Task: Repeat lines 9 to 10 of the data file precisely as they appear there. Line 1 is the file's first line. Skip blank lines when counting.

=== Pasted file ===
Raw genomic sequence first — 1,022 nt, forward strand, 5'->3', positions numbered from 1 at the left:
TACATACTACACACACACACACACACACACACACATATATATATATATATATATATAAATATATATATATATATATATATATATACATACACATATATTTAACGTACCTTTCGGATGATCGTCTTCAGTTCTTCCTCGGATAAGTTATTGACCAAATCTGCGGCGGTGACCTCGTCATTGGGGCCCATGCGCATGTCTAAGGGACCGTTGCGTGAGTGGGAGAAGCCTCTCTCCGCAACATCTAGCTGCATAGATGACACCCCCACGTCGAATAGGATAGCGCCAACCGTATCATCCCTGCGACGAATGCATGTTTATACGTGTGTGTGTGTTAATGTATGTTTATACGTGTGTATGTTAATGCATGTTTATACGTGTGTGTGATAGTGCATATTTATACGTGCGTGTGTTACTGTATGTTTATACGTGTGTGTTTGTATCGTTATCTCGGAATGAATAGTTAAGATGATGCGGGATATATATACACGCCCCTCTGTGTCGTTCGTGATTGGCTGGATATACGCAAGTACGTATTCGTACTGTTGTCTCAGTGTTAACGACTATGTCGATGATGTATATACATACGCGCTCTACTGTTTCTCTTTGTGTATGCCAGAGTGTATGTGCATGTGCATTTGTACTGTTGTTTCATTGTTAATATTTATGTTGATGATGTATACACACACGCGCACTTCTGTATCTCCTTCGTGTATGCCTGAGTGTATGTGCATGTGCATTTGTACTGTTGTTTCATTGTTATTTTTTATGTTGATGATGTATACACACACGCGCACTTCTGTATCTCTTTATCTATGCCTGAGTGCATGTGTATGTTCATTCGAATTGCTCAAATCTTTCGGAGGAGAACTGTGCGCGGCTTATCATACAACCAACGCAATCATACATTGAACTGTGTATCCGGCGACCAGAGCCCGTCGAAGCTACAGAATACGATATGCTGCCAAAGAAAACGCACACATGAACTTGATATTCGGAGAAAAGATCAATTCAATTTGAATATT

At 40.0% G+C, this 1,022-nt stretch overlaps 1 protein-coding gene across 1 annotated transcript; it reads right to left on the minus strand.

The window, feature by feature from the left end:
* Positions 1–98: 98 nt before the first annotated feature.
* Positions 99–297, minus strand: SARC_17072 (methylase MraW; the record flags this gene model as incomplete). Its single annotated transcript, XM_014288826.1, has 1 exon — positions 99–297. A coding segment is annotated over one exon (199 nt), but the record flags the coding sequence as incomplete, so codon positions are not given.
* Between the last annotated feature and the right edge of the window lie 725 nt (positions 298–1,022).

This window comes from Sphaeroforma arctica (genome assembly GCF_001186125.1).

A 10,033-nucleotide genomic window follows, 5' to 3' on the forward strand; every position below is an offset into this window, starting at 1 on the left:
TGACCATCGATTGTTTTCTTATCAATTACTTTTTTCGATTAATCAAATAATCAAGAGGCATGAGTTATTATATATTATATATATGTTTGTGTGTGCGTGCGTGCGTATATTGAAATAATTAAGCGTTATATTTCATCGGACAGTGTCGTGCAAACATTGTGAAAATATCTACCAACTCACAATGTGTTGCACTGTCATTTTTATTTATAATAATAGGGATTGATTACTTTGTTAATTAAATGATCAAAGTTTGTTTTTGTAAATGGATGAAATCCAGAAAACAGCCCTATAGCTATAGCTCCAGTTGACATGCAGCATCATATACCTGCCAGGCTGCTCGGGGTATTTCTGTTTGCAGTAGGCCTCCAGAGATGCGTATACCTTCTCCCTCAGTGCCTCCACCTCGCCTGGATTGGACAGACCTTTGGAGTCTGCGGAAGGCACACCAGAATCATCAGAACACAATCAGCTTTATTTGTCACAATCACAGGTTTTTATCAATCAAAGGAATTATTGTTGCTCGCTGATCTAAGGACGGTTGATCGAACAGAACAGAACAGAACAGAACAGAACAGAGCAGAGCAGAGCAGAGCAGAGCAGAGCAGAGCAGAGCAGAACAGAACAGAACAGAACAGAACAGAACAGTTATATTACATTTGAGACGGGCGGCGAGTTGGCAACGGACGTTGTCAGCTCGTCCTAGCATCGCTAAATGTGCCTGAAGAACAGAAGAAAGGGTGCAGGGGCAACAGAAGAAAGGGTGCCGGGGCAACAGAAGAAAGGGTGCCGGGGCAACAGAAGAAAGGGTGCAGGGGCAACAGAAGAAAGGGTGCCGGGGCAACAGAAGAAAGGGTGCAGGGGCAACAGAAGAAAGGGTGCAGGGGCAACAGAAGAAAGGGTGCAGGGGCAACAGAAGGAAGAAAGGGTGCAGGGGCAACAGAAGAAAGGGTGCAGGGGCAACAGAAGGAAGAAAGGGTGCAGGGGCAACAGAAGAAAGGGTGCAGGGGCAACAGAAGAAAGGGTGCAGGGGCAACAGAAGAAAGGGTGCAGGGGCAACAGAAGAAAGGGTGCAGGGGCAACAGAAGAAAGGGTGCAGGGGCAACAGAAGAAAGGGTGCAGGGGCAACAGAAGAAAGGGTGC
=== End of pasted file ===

A 10,033-nucleotide genomic window follows, 5' to 3' on the forward strand; every position below is an offset into this window, starting at 1 on the left:
TGACCATCGATTGTTTTCTTATCAATTACTTTTTTCGATTAATCAAATAATCAAGAGGCATGAGTTATTATATATTATATATATGTTTGTGTGTGCGTGCGTGCGTATATTGAAATAATTAAGCGTTATATTTCATCGGACAGTGTCGTGCAAACATTGTGAAAATATCTACCAACTCACAATGTGTTGCACTGTCATTTTTATTTATAATAATAGGGATTGATTACTTTGTTAATTAAATGATCAAAGTTTGTTTTTGTAAATGGATGAAATCCAGAAAACAGCCCTATAGCTATAGCTCCAGTTGACATGCAGCATCATATACCTGCCAGGCTGCTCGGGGTATTTCTGTTTGCAGTAGGCCTCCAGAGATGCGTATACCTTCTCCCTCAGTGCCTCCACCTCGCCTGGATTGGACAGACCTTTGGAGTCTGCGGAAGGCACACCAGAATCATCAGAACACAATCAGCTTTATTTGTCACAATCACAGGTTTTTATCAATCAAAGGAATTATTGTTGCTCGCTGATCTAAGGACGGTTGATCGAACAGAACAGAACAGAACAGAACAGAACAGAGCAGAGCAGAGCAGAGCAGAGCAGAGCAGAGCAGAGCAGAACAGAACAGAACAGAACAGAACAGAACAGTTATATTACATTTGAGACGGGCGGCGAGTTGGCAACGGACGTTGTCAGCTCGTCCTAGCATCGCTAAATGTGCCTGAAGAACAGAAGAAAGGGTGCAGGGGCAACAGAAGAAAGGGTGCCGGGGCAACAGAAGAAAGGGTGCCGGGGCAACAGAAGAAAGGGTGCAGGGGCAACAGAAGAAAGGGTGCCGGGGCAACAGAAGAAAGGGTGCAGGGGCAACAGAAGAAAGGGTGCAGGGGCAACAGAAGAAAGGGTGCAGGGGCAACAGAAGGAAGAAAGGGTGCAGGGGCAACAGAAGAAAGGGTGCAGGGGCAACAGAAGGAAGAAAGGGTGCAGGGGCAACAGAAGAAAGGGTGCAGGGGCAACAGAAGAAAGGGTGCAGGGGCAACAGAAGAAAGGGTGCAGGGGCAACAGAAGAAAGGGTGCAGGGGCAACAGAAGAAAGGGTGCAGGGGCAACAGAAGAAAGGGTGCAGGGGCAACAGAAGAAAGGGTGC